This doesn't count all the bullets and air strikes.
         Our weapons, fortunately, can be guided within 7 feet of their targets, limiting the "victims of war."    While the precision of weapons cannot totally control the deaths of the innocent, it does limit unnecessary deaths.  

The Horror of it all.......

         I try to wade through the dead bodies of war.   I try to see past the horror of war's destruction and see the future, the result of war.
         I try to see the price of Freedom.
         It isn't easy.
         Sometimes, the blood both warriors and the innocent blinds one to the purpose of war, for the horror of it all far surpasses what will sprout from the bones of the dead.
          Right now, the battle is against tyranny.   Allied forces initially laid waste to the Presidential Palaces in Baghdad, attempting to force the Iraqi military commands to capitulate, to surrender to avoid utter destruction.
         The sooner that happens, the fewer casualties will occur, the fewer deaths of both warriors and non-combatants.
         Once Iraq is freed from the hands of oppression, the blood that soaks into its sand will hopefully fertilize a land of Liberty, a place where the children can be free to protest their leaders without fear of reprisal, where the citizens can become Parents and Loved Ones of Vigilance and shout out their dismay over actions of their government they deem counter-productive to the safety and security of their Children's Children's Children.
         If there is a price of war, then that price is worth the cost, for the safety of the future of the Iraqi children to live free is worth every ounce of blood spilled.
         As I listen to the news media speaking about casualties, it concerns me that they do not cite the ratio of civilians to the military.   I believe it is important to consider those who die in the center of the sandwich of war deserve as much honor as the warriors themselves.

Also Victims of War's ugliness

         Historically, that ratio is at least 20 to 1.  Hopefully, our smart bombs will lower that ratio.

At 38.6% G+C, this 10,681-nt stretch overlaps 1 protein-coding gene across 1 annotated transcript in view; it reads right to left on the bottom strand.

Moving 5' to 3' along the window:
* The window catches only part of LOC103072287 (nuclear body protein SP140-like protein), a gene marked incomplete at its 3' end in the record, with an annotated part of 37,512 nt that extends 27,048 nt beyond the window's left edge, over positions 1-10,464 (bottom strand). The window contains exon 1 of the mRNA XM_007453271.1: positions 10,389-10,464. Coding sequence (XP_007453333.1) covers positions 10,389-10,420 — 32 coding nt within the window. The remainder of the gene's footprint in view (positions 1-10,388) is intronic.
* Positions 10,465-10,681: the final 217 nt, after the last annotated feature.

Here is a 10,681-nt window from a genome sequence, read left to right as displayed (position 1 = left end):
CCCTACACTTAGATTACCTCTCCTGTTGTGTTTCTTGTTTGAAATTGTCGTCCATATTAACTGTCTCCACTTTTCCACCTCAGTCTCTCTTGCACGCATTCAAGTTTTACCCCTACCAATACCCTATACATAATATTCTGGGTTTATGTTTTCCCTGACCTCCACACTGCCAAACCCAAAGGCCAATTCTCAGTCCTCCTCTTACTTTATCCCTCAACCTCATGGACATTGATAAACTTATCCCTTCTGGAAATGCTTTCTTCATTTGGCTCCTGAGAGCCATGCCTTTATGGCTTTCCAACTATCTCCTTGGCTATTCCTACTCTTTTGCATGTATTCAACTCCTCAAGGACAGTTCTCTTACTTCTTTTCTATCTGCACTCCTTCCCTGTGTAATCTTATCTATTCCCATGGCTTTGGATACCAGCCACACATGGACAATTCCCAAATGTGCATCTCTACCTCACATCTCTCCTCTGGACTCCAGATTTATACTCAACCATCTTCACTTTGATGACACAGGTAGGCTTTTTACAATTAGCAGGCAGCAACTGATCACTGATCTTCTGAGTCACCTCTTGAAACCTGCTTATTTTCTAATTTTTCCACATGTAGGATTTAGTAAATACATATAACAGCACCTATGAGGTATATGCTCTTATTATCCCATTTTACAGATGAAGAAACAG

But when walls of tribute are built in the future, we shouldn't neglect the non-combatants when such monuments are raised.
        At Ground Zero, nearly 3,000 non-combatants were killed.  Their names were read into history.  I hope we read the names of those in Iraq who died, who, like the innocent in the World Trade Center and Flight 93, and in the Pentagon, were victims of war's ugliness.
        And most of all, I hope the fruits of war will grow strong in Iraq, and that Freedom and Liberty will evolve into Vigilance, so that all the citizens of Iraq and the world can stand as a model of how to avoid the next war, by avoiding the tyranny and oppression of others over them.

Join me and salute the dead of Iraq and all those who have died in past conflicts

        I salute all the Sentinels of Vigilance.  The two Marines who died, and the nameless, faceless Iraqis who are dying.    May their names and faces be embossed in our minds as Sentinels of Vigilance for they have joined the other Sentinels of Vigilance, reminding us all to protect the future we must face the Beast of Terror before he grows into the monster we are attacking in Iraq.
       You can honor them now, before any walls or monuments are built.  You can stand up and stiffen your back.  You can slowly raise your right hand up to your forehead in a measured tribute to them.  You can salute the dead of Iraq, and all who have died in the past, and let your salute be your first act as a Parent or Citizen of Vigilance.
        And, it's okay to let a tear fall.
        Know that our tears of sorrow  water the seeds of Vigilance.




Mar. 21--Splitting Hairs From The Beast of Protest Terror